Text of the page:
3. Help your child find alternatives
Being frustrated is a normal feeling, but perhaps your child can use a less offensive word to express how he feels.
For instance, my son huffed a loud “Jesus!” when he felt frustrated with a set of building toys he was trying to create. I knew full well where he picked that up from (more on that later). First, I acknowledged that he felt upset, but told him not to say that word because it can be offensive to others.
Then, I offered alternatives that are less grating, like “sheesh” or “darn.” He also doesn’t even have to say anything at all and instead take a few deep breaths or ask for help. Sometimes, kids simply need alternatives to words we don’t want them to say.
4. Tell others not to swear around your kids
Do other adults yell expletives left and right, often within hearing shot of your child? Make sure they know not to say those words around him.
You can do this with humor or even blame it on your own “crazy parenting.” Kids hearing adults who curse will think this is normal. They learn best from watching what others do, not what they’re told to avoid.
Which brings me to…
5. Watch your own cursing
I knew all too well where the expressions (even if not the outright expletives) came from when my kids would say “Jesus,” “Bam,” or “hell.”
When flustered, I’d mutter an expletive under my breath and hope they didn’t hear. Though I’m pretty good about staying away from them, the bad words still slip out once in a while.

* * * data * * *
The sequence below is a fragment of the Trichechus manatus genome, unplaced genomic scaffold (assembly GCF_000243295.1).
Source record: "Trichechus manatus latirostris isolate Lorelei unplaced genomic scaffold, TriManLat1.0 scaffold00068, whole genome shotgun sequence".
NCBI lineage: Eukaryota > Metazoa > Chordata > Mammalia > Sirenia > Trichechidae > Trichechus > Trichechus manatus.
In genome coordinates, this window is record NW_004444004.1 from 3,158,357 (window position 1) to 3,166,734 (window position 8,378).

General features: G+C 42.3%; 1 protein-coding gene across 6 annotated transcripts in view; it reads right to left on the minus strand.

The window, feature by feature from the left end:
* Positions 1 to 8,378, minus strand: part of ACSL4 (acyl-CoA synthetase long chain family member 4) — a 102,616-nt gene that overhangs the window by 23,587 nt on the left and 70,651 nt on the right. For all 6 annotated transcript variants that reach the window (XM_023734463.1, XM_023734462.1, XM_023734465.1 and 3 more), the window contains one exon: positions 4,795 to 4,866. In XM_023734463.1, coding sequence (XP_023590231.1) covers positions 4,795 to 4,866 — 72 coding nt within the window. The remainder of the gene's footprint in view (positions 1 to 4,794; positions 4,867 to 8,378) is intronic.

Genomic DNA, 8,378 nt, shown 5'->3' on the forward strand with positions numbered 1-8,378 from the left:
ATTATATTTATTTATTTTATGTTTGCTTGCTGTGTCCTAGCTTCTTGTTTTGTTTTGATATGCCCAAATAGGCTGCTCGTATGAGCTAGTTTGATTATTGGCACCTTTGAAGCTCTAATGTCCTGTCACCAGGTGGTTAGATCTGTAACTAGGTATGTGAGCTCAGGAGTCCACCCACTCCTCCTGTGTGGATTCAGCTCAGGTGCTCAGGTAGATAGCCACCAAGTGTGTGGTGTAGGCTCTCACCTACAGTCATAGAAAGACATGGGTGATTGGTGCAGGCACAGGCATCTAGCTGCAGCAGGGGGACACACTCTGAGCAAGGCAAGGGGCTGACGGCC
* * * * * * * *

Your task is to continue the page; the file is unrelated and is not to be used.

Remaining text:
Since hearing them mimic my own bad habits, I’m more aware when reacting to situations and using bad words. It’s just something I can’t keep doing.
If cursing is a mainstay in your vocabulary, tone it down or find more appropriate words to say instead. Control your reactions so you have a few seconds to consider the situation before saying a bad word.
6. Admit if you do it too
If your child happens to call you out with an honest, “But you say it too!”, fess up and admit it. Acknowledge that you slipped and also need to work on it. Better yet, thank him for pointing it out and reminding you.
Admitting your faults won’t lessen your authority. Instead, you’ll reiterate that these family values apply to everyone, not just kids. And confessing will make you more committed to setting a better example.
Hearing a child using bad language can trigger many emotions, from shock to guilt. Curb his use of bad words by responding, not reacting, when he does. At the same time, don’t ignore it either, as he might assume that it’s okay to keep saying them (whether he knows they’re “bad” or not).
Give him more appropriate words to use that aren’t offensive. Then, stop other adults from saying bad words around him, including yourself. And if he calls you out on your own use of bad words, admit your wrongdoing and pledge to do better.
Talking about bad words makes sure you address their use before the issue gets worse—even if it starts off as innocent as “Bam!”
Get more tips:
- Why Kids Lie and What to Do About It
- How to Respond when Your Child Makes a Mistake
- Stop Nagging Your Child to Get Stuff Done
- Teach Gratitude to Children So They’re Thankful for What They Have
- How to Respond to Your Child’s Hurtful Words